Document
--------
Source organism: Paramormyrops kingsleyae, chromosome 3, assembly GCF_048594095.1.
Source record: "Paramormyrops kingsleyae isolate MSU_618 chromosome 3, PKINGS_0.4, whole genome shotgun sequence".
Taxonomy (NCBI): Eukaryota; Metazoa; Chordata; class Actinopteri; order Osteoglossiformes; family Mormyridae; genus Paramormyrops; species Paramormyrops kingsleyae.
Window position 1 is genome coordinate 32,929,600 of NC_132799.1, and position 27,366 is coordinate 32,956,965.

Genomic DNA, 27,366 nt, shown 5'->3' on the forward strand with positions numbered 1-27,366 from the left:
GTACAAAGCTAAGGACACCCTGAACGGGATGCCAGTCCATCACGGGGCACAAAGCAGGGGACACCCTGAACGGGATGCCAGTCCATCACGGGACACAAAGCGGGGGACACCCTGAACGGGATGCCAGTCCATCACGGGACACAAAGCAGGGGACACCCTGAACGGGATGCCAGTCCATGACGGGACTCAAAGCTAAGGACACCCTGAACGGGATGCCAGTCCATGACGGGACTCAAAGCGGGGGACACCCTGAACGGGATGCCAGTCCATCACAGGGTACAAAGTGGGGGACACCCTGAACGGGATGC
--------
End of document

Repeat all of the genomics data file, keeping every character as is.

Source organism: Paramormyrops kingsleyae, chromosome 3, assembly GCF_048594095.1.
Source record: "Paramormyrops kingsleyae isolate MSU_618 chromosome 3, PKINGS_0.4, whole genome shotgun sequence".
Taxonomy (NCBI): Eukaryota; Metazoa; Chordata; class Actinopteri; order Osteoglossiformes; family Mormyridae; genus Paramormyrops; species Paramormyrops kingsleyae.
Window position 1 is genome coordinate 32,929,600 of NC_132799.1, and position 27,366 is coordinate 32,956,965.

Genomic DNA, 27,366 nt, shown 5'->3' on the forward strand with positions numbered 1-27,366 from the left:
GTACAAAGCTAAGGACACCCTGAACGGGATGCCAGTCCATCACGGGGCACAAAGCAGGGGACACCCTGAACGGGATGCCAGTCCATCACGGGACACAAAGCGGGGGACACCCTGAACGGGATGCCAGTCCATCACGGGACACAAAGCAGGGGACACCCTGAACGGGATGCCAGTCCATGACGGGACTCAAAGCTAAGGACACCCTGAACGGGATGCCAGTCCATGACGGGACTCAAAGCGGGGGACACCCTGAACGGGATGCCAGTCCATCACAGGGTACAAAGTGGGGGACACCCTGAACGGGATGC